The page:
The shadow of Covid-19 on the 2020 general elections, between minority rights and ongoing conflicts
On November the 8th the general parliamentary elections will take place in Myanmar. Five years ago, in 2015, the country held its first democratic elections, after decades of military dictatorship, which determined the victory of the National League for Democracy (NLD), lead by Aung San Suu Kyi, Nobel prize and pro-democracy icon.
However, despite the landslide success in 2015, the NLD hasn’t been able to make significant changes to the Burmese political system and has failed in its intent to amend the Constitution. Indeed, a qualified majority of 75% of parliamentarians is needed to modify the constitutional charter, and at the moment the military holds 25% of the seats and three key ministries (Foreign Affairs, Internal Affairs and Defence). As a consequence, Suu Kyi’s government has failed to achieve its reform goals.
In addition, in order to deny Suu Kyi the Presidency, the military has included a provision in the Constitution according to which the President cannot have a spouse or children in possession of foreign citizenship. Unfortunately, this is precisely the case of the NLD leader. In the past years, Suu Kyi has partially avoided the obstacle by creating the role of State’s Councillor, which she has held so far, but the possibility of accessing the Presidency of Myanmar remains excluded for her.
Almost certainly the next elections, which will take place in a tense context due to Covid-19 security measures, will again see the victory of Aung San Suu Kyi's NLD which, however, could lose the absolute majority that currently allows the party to govern alone. According to pre-election polls, smaller parties, representing specific minorities, should increase their seats in Parliament and force the NLD into a government coalition. Although Aung San Suu Kyi and her party still remain very popular among the Buddhist majority, known as Bamar, many analysts agree that their consensus has shrunk among the many and diverse minor ethnic groups scattered across the country and which cover over 40% of the population. Indeed, it should be pointed out that Myanmar is affected, perhaps more than other Southeast Asian nations, by the different geographical and cultural convergences that characterize the social fabric of the country. These elements have conditioned the formation of national unity, which is particularly difficult, both from an ethnic, political and social point of view.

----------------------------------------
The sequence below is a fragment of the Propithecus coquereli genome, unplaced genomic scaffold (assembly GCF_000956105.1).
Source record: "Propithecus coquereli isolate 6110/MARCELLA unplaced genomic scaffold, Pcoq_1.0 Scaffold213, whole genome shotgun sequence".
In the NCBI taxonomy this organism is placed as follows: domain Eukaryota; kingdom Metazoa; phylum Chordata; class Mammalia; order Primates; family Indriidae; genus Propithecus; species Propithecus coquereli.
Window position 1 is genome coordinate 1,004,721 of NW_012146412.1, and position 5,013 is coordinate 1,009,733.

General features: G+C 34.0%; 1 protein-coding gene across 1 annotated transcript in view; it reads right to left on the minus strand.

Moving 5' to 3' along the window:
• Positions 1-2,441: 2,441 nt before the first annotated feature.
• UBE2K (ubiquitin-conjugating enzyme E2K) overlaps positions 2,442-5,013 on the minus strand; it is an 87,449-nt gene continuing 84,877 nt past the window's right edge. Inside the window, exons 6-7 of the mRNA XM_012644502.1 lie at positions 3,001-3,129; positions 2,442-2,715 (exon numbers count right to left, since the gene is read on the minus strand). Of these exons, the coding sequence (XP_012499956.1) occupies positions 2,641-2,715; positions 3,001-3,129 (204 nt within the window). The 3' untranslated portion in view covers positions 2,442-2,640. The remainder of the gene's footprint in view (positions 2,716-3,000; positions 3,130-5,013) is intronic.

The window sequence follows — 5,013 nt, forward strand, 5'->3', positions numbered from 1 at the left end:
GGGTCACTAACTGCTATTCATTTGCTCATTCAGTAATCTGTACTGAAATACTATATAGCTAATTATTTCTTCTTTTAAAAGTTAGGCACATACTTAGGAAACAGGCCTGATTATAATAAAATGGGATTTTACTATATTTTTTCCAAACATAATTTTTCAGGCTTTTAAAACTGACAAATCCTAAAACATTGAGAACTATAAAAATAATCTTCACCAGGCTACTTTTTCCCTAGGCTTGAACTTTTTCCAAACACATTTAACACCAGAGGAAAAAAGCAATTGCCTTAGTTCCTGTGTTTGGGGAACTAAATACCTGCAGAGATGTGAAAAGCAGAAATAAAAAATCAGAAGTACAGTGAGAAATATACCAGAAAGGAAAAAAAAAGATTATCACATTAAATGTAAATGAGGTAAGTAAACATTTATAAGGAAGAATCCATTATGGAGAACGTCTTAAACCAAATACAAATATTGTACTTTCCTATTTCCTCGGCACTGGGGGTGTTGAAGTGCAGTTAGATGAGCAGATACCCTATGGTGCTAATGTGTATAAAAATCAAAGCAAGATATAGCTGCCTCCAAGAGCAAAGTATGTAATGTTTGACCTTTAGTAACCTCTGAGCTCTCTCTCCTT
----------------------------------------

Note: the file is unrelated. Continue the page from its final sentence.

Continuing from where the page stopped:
Moreover, the spread of the new coronavirus, which could have unpredictable effects on the results, also hangs on the election of November 8th. According to some observers, the restrictions on rallies are likely to benefit large parties such as the NLD and the military-backed Union Solidarity and Development Party (USDP). However, much will depend on how Myanmar handles the spread of the virus in the weeks to come. Certainly, however, the combination of strict anti-Covid provisions, ethnic conflicts and poor monitoring by international observers presents questions about the regularity of the electoral process in Myanmar.
The current opposition and the military themselves are even trying to postpone the elections, but Suu Kyi worries that accepting this request would be perceived as a sign of weakness, an evidence of defeat towards the pandemic. Furthermore, part of the population cannot access voting procedures. Mostly suffering from this condition are the Rohingya, a Muslim group located in the north of the country, in addition to the thousands of citizens residing in conflict zones, who will hardly be able to go to the polling stations. A complex situation that nevertheless presumes the victory of the NDL, both for its past history and for the privileged use of national media.
What, then, are the prospects for Myanmar after the elections? The hostilities between ethnic groups are by no means over and a possible way forward to ensure greater stability in the country could be the administrative decentralization, in addition to a strengthening of the protection policies for the minorities and the cultural differences of the peoples residing in the national territory. In between the global pandemic and internal tensions, there is no shortage of difficulties, and certainly these elections will play a crucial role in determining Myanmar's near future.
By Emilia Leban